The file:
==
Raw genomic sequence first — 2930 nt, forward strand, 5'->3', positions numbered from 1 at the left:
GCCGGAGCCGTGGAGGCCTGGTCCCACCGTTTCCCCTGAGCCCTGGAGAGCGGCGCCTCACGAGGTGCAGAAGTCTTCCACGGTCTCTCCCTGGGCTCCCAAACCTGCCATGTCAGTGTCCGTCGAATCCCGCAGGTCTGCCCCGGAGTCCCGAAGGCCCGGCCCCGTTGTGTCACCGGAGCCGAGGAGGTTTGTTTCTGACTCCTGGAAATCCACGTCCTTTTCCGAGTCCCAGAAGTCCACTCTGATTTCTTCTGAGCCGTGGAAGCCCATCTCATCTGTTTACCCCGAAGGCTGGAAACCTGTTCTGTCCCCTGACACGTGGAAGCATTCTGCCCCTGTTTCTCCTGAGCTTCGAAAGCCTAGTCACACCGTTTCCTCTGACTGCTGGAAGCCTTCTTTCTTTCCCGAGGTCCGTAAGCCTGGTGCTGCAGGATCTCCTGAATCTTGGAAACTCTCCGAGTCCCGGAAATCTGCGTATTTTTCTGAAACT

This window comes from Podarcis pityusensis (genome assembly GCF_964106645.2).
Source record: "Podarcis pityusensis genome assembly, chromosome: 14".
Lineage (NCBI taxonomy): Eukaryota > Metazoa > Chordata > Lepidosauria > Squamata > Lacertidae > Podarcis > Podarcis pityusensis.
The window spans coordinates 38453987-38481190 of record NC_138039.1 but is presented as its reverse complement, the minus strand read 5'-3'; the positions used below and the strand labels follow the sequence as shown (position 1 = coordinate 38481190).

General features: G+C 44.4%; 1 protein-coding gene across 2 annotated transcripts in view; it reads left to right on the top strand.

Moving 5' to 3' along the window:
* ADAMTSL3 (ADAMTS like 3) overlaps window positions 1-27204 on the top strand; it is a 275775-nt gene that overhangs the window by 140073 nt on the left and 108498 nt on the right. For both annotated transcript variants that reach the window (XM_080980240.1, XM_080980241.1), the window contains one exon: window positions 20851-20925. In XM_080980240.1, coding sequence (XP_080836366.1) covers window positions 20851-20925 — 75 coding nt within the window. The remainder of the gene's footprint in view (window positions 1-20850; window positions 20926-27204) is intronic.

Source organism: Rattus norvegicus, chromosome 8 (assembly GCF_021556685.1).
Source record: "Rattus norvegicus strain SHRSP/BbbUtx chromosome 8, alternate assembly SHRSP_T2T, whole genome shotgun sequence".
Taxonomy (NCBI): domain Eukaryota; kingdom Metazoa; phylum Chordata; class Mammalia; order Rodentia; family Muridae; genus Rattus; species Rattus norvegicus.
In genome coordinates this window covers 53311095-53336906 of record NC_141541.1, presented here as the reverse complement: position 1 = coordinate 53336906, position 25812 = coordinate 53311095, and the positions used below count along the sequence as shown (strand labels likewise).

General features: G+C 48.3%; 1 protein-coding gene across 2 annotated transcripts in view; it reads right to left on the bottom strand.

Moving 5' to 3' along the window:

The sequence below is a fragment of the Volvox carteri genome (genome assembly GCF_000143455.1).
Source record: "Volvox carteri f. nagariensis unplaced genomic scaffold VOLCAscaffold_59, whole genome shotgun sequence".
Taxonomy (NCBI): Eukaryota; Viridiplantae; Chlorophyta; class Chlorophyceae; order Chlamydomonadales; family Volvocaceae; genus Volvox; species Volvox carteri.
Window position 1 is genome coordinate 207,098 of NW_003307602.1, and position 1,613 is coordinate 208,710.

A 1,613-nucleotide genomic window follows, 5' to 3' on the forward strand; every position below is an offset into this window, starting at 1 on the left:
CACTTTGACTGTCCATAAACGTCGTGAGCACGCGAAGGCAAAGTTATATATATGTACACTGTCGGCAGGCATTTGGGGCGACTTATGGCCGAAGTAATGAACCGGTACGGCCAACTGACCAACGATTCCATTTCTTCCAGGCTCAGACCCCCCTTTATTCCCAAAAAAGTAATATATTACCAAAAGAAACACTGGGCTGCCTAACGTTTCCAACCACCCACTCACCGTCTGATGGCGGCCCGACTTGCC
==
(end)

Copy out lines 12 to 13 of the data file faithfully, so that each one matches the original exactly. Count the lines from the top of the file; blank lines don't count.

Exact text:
Taxonomy (NCBI): domain Eukaryota; kingdom Metazoa; phylum Chordata; class Mammalia; order Rodentia; family Muridae; genus Rattus; species Rattus norvegicus.
In genome coordinates this window covers 53311095-53336906 of record NC_141541.1, presented here as the reverse complement: position 1 = coordinate 53336906, position 25812 = coordinate 53311095, and the positions used below count along the sequence as shown (strand labels likewise).